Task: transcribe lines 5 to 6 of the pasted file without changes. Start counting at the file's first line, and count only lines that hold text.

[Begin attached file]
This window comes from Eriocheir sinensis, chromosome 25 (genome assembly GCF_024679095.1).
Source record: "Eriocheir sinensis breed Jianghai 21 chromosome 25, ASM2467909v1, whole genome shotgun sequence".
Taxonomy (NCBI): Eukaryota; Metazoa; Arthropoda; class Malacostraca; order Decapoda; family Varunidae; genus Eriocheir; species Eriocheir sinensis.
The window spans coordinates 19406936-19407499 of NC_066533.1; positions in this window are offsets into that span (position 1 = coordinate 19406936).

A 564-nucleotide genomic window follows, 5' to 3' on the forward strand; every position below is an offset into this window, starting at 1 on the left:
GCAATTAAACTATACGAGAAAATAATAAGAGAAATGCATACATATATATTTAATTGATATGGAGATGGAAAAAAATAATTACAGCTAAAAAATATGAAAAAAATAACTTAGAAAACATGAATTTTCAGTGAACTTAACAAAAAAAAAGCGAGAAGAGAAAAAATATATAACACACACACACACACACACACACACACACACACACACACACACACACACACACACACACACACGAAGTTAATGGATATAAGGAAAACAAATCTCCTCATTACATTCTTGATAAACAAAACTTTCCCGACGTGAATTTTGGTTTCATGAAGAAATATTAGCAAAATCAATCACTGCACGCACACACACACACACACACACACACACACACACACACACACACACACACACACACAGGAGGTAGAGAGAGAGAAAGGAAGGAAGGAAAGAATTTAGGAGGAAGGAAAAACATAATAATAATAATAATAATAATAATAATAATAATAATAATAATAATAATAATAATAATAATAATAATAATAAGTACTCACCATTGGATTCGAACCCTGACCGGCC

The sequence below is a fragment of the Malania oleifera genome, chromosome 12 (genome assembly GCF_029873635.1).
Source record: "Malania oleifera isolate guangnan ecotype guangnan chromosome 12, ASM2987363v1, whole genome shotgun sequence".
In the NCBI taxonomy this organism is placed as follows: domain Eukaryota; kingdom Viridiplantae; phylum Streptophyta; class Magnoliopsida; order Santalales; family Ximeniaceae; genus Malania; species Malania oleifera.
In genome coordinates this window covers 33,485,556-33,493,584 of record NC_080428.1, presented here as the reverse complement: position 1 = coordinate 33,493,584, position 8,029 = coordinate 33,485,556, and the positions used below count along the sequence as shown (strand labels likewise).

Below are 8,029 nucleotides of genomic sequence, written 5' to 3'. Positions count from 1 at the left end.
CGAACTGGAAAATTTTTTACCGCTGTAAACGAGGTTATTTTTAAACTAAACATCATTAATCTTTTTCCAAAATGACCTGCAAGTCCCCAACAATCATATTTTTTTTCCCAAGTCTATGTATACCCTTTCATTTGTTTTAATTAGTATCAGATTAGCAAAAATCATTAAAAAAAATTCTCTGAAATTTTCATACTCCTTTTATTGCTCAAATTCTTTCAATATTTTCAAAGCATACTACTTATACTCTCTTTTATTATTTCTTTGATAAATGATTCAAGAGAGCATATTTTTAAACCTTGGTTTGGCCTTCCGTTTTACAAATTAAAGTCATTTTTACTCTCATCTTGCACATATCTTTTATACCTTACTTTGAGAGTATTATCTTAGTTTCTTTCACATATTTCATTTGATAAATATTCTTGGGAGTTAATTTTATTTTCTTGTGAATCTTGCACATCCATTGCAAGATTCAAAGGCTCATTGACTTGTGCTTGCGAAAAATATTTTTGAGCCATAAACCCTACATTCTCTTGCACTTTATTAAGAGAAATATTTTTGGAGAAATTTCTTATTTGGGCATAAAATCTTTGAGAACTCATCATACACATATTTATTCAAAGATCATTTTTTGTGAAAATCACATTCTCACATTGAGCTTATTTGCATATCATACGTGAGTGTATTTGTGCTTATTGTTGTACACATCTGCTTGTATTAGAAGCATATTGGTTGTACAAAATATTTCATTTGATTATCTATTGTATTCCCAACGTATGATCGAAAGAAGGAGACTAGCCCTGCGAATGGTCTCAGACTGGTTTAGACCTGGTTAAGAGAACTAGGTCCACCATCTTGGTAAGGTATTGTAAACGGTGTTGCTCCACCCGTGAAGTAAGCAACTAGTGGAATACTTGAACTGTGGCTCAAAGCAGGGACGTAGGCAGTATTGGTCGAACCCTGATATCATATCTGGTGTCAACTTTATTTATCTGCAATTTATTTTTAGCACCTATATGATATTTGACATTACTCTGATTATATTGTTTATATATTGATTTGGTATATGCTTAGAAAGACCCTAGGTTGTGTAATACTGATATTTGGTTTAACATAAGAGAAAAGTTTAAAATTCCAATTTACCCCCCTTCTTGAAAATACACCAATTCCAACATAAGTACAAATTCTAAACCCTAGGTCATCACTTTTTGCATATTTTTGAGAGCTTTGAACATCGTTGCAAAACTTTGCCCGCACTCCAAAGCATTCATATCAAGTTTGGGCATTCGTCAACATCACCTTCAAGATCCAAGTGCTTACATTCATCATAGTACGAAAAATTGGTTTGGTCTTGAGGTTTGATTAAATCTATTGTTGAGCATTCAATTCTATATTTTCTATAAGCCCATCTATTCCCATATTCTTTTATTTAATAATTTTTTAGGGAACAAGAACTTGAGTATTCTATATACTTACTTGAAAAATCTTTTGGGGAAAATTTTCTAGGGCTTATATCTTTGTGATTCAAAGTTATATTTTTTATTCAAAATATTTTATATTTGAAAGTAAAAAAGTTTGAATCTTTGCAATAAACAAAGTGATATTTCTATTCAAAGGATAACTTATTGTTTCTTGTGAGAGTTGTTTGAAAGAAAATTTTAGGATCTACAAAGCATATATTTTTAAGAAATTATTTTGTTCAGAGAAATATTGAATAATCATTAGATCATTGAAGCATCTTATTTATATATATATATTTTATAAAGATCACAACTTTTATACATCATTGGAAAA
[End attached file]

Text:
A 564-nucleotide genomic window follows, 5' to 3' on the forward strand; every position below is an offset into this window, starting at 1 on the left:
GCAATTAAACTATACGAGAAAATAATAAGAGAAATGCATACATATATATTTAATTGATATGGAGATGGAAAAAAATAATTACAGCTAAAAAATATGAAAAAAATAACTTAGAAAACATGAATTTTCAGTGAACTTAACAAAAAAAAAGCGAGAAGAGAAAAAATATATAACACACACACACACACACACACACACACACACACACACACACACACACACACACACACACACACGAAGTTAATGGATATAAGGAAAACAAATCTCCTCATTACATTCTTGATAAACAAAACTTTCCCGACGTGAATTTTGGTTTCATGAAGAAATATTAGCAAAATCAATCACTGCACGCACACACACACACACACACACACACACACACACACACACACACACACACACACACAGGAGGTAGAGAGAGAGAAAGGAAGGAAGGAAAGAATTTAGGAGGAAGGAAAAACATAATAATAATAATAATAATAATAATAATAATAATAATAATAATAATAATAATAATAATAATAATAATAATAAGTACTCACCATTGGATTCGAACCCTGACCGGCC